Spent a couple of very interesting days at the OSIM conference in Madrid as part of my consulting for WindRiver which has a very powerful market position in cellular handsets now – partly due to their acquisition of RTLinux for embedded last January. Interesting to see these companies negotiate the vast complexity of the technology being deployed in handsets and the equally complex picture of software intellectual property and the famous “value line” – which really has way too many dimensions to be reduced to a line and should be renamed the “value manifold”. Both Trolltech and Funambol touted dual-license models where the some feature of the open source product pushes possible customers to buy non-open source licenses. You could cynically characterize these models as “we get free market presence and the people who violate the license would have stolen the software anyway.” Pragmatic. People from Gnash were advocating a pure open source model on the old fashioned “sell services” plan – claiming that the embedded flash environment was so fractured and that services were needed for many projects. In both these cases: my understanding may differ from their understanding, so please don’t ascribe my opinions to anyone else.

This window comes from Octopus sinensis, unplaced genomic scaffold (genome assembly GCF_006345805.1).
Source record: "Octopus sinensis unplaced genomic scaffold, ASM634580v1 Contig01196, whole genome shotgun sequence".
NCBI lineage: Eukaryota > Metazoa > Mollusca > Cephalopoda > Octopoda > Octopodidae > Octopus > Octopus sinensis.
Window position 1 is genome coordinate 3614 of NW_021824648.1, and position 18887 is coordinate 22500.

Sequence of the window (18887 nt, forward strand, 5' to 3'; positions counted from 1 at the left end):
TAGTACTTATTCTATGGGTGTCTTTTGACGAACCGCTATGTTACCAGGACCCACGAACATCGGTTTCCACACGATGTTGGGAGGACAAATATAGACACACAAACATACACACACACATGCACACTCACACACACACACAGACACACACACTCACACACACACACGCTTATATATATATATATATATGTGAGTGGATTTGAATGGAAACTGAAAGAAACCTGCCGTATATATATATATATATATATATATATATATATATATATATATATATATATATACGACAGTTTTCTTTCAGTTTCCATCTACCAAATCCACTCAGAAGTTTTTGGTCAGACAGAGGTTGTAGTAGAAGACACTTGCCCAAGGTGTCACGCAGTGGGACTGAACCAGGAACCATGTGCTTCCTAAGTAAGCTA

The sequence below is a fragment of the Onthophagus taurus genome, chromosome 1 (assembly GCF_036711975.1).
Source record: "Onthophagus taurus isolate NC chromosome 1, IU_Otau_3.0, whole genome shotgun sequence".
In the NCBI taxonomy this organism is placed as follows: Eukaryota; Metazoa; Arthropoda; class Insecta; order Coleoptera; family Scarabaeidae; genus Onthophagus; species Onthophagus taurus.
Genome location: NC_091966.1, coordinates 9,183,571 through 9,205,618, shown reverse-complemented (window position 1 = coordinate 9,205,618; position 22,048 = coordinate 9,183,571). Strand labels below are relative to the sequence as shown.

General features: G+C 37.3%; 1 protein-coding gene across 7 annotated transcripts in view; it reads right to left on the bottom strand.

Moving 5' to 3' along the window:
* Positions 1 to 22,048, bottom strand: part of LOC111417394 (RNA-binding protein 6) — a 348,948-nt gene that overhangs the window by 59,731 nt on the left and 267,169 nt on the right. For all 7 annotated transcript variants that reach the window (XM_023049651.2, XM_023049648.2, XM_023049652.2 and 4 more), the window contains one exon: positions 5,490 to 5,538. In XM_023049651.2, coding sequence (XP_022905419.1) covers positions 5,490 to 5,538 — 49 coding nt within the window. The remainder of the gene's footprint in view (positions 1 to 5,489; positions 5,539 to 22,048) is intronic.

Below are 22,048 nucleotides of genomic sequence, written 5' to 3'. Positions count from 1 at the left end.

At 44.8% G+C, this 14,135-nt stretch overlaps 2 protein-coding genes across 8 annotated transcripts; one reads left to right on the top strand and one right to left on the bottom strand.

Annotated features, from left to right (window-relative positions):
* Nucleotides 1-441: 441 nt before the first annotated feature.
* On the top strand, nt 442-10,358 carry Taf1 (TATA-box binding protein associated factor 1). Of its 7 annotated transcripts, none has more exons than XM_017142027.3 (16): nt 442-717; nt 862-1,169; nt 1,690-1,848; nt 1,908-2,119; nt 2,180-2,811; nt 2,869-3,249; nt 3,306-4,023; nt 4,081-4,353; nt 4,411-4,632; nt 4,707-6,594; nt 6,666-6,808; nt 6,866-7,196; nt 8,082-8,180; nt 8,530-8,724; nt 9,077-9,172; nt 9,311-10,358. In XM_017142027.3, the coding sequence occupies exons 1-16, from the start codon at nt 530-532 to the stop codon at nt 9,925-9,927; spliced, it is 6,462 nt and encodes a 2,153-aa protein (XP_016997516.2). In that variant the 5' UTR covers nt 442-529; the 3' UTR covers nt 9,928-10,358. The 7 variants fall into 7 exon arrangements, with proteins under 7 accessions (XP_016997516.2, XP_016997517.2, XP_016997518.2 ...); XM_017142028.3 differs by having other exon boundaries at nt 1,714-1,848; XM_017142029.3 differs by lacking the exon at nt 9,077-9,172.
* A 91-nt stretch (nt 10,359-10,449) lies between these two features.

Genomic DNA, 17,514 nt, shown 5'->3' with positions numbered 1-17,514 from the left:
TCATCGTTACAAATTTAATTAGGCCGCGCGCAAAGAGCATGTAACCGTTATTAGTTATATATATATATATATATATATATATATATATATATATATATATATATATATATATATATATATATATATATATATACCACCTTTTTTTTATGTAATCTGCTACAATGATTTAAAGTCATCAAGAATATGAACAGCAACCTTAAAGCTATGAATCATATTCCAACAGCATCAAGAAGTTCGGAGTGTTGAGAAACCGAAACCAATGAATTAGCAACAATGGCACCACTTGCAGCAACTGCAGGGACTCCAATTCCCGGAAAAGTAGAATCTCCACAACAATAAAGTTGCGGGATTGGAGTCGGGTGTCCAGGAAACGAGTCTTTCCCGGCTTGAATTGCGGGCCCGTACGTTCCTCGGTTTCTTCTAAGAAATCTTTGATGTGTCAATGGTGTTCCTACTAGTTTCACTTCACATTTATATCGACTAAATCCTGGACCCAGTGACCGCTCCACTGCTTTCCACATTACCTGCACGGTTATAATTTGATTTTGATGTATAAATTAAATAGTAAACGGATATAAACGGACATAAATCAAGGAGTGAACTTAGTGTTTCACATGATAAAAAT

From my point of view, a large part of the evolution in this market has been a painful and expensive process of learning that chip and device companies and operators cannot cost effectively dabble in the operating system business when the devices get to the current level of sophistication.
(painting above by Goya shows management of very large multinational who made a lot of bad decisions. This painting is in Madrid, but has little to do with the OSIM conference exactly.)